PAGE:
We must therefore consider a further and more difficult question. Must liberals insist on equality of resources no matter what the cost to the national economy as a whole? It is far from obvious that treating people as equals forbids any deviation from equality of resources for any reason whatsoever. On the contrary, people with a lively sense of their own equal worth, and pride in their own convictions, can nevertheless accept certain grounds for carrying special burdens for the sake of the community as a whole. In a defensive war, for example, we expect those who are capable of military service to assume a vastly greater share of danger than others. Nor is inequality permissible only in emergencies when the survival of the community is at stake. We might think it proper, for example, for the government to devote special resources to the training of exceptionally talented artists or musicians, beyond what the market would pay for the services these artists produce, even though this reduces the share others have. We accept this not because we think that the life of an artist is inherently more valuable than other lives, but because a community with a lively cultural tradition provides an environment within which citizens may live more imaginatively, and in which they might take pride. Liberalism need not be insensitive to these and similar virtues of community. The question becomes not whether any deviation is permitted, but what reasons for deviation are consistent with equal concern and respect.
That question is now pressing for this reason. Many economists believe that reducing economic inequality through redistribution is damaging to the general economy and, in the long run, self-defeating. Welfare programs, it is said, are inflationary, and the tax system necessary to support them depresses incentive and therefore production. The economy, it is claimed, can be restimulated only by reducing taxes and adopting other programs that will, in the short run, produce high unemployment and otherwise cause special damage to those already at the bottom of the economy. But this damage will only be temporary. For a more dynamic economy will produce prosperity, and this will in the end provide more jobs and more money for the handicapped and others truly needy.
Each of these propositions is doubtful, and they may well all be wrong. But suppose we were to accept them. Do they make a case for ignoring those in the economic cellar now? The argument would be unanswerable, of course, if everyone who lost because of stringent policies now would actually be better off in the long run. But though this is often suggested in careless supply-side rhetoric, it is absurd. People laid off for several years, with no effective retraining, are very unlikely to recoup their losses later, particularly if their psychological losses are counted. Children denied adequate nutrition or any effective chance of higher education will suffer permanent loss even if the economy follows the most optimistic path of recovery. Some of those who are denied jobs and welfare now, particularly the elderly, will in any case not live long enough to share in that recovery, however general it turns out to be.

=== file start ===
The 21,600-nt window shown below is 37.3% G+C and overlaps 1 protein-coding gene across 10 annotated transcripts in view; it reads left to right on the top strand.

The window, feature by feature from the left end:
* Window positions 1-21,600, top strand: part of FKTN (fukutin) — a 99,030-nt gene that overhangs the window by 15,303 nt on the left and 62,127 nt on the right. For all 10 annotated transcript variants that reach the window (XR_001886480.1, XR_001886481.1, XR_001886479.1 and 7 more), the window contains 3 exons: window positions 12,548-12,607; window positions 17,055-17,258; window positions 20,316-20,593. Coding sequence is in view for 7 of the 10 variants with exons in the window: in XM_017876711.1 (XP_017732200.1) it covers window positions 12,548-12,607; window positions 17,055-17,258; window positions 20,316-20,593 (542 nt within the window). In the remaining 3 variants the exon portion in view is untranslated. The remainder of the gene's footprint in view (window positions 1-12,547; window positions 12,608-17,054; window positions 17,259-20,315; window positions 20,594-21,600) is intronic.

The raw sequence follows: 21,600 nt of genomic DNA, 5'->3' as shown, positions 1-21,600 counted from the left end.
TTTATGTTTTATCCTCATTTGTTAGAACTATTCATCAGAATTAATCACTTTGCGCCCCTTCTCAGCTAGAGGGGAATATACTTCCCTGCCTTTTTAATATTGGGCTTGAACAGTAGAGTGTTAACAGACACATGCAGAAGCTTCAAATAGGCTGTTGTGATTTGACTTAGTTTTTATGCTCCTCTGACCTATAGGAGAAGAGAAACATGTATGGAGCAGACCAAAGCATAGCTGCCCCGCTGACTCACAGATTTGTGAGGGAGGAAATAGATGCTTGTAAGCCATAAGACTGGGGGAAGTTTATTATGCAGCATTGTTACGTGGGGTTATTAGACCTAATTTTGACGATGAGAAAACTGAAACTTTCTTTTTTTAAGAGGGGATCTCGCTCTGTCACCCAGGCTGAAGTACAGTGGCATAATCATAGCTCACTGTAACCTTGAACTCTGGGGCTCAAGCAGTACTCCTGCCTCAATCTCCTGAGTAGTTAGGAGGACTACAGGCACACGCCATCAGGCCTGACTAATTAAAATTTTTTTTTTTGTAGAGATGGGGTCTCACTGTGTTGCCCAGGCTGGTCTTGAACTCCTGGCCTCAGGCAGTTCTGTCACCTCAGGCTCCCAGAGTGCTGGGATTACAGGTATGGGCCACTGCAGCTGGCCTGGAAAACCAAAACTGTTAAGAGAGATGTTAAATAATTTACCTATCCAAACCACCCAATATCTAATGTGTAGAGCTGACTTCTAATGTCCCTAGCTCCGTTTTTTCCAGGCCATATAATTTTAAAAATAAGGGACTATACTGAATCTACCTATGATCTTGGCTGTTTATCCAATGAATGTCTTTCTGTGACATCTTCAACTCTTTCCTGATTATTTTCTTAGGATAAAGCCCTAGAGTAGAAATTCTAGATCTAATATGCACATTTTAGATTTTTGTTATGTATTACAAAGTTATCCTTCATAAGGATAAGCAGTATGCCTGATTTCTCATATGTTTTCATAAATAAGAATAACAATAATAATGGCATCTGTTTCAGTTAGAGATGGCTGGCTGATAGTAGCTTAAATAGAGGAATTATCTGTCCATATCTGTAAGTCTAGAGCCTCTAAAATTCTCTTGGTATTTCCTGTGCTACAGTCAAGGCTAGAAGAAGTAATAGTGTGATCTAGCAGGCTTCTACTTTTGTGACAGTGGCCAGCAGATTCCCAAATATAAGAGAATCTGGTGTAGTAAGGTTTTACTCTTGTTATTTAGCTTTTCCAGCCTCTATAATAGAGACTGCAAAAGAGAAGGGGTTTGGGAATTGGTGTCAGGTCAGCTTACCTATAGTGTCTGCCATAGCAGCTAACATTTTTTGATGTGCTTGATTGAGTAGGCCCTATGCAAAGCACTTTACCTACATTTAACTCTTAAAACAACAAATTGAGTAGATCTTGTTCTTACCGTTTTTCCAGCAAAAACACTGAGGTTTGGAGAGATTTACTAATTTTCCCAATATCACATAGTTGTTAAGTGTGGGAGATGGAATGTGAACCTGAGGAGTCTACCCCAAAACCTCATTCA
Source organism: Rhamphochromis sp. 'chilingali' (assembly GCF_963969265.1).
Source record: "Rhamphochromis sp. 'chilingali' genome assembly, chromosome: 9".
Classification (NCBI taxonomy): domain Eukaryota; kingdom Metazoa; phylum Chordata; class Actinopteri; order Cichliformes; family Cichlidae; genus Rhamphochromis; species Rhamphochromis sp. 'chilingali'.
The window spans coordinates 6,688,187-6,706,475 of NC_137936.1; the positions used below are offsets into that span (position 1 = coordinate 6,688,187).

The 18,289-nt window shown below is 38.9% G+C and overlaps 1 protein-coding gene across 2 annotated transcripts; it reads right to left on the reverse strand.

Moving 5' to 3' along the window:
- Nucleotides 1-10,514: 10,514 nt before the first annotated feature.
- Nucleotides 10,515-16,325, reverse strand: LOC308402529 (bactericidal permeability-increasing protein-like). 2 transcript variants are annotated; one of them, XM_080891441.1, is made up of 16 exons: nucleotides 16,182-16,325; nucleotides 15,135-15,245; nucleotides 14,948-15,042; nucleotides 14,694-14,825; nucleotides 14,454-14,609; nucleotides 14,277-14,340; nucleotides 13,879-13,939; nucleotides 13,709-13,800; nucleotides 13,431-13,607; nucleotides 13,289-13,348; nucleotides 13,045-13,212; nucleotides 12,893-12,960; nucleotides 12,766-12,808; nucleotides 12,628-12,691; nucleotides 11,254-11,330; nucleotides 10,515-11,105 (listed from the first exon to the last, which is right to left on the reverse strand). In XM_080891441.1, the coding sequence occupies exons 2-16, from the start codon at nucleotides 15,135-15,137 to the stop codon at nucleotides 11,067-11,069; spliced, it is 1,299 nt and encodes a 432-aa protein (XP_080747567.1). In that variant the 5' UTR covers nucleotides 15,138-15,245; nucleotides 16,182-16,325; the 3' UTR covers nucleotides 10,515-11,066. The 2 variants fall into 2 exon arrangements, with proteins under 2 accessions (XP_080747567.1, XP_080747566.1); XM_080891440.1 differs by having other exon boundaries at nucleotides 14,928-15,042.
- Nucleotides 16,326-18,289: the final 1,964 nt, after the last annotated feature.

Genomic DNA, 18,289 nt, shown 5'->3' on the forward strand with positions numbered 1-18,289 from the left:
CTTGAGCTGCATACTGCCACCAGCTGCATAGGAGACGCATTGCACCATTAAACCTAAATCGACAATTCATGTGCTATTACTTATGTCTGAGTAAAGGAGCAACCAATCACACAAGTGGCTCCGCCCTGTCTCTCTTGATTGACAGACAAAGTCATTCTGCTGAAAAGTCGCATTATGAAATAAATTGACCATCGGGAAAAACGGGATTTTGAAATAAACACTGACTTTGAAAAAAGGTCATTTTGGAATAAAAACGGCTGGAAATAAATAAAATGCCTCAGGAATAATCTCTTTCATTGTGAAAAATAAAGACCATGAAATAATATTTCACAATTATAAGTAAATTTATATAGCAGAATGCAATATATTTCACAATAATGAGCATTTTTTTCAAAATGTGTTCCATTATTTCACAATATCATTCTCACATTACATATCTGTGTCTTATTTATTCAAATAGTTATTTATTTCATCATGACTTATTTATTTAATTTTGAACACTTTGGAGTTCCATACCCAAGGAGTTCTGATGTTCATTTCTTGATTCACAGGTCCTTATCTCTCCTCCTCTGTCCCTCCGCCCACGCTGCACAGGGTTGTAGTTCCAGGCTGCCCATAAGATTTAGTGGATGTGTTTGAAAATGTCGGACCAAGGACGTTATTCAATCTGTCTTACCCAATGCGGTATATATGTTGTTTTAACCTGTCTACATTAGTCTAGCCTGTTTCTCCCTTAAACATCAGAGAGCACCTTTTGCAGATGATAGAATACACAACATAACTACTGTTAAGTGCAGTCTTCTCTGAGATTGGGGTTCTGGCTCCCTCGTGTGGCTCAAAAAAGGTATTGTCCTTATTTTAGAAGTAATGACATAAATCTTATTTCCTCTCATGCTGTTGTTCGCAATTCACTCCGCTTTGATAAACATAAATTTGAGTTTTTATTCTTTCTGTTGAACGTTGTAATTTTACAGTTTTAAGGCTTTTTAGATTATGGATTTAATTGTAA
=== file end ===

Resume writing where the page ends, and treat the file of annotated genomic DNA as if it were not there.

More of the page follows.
So the currently popular argument, that we must reduce benefits now in order to achieve general prosperity later, is simply a piece of utilitarianism, which attempts to justify irreversible losses to a minority in order to achieve gains for the large majority. (The latest report of the president’s Council of Economic Advisers is quite explicit in embracing that utilitarian claim: it argues that Reagan’s economic policies are required in order to avoid treating the very poor, who will permanently lose, as a special interest!) But this denies the principle fundamental to liberalism based on equality, the principle that people must be treated with equal concern. It asks some people to accept lives of great poverty and despair, with no prospect of a useful future, just in order that the great bulk of the community may have a more ample measure of what they are forever denied. Perhaps people can be forced into this position. But they cannot accept it consistently with a full recognition of their independence, and their right to equal concern on the part of their government.
But suppose the case for the administration’s policies is put differently, by calling attention to the distinct social dangers of continuing or expanding past programs of redistribution. We might imagine two arguments of this sort. The first calls attention to the damage inflation does, not simply to the spending power, savings, and prospects of the majority, as individuals, but also to the public environment in which all citizens must live and in which all might take either pride or shame. As society becomes poorer, because production falls and wealth decays, it loses a variety of features we cherish. Its culture fails, its order declines, its system of criminal and civil justice becomes less accurate and less fair; in these and other ways it steadily recedes from our conception of a good society. The decline cannot be arrested by further taxation to support these public goods, for that will only shrink production further and accelerate the decline. According to this argument, those who lose by programs designed to halt inflation and reinvigorate the economy are called upon to make a sacrifice, not simply in order to benefit others privately, but out of a sense of loyalty to the public institutions of their own society.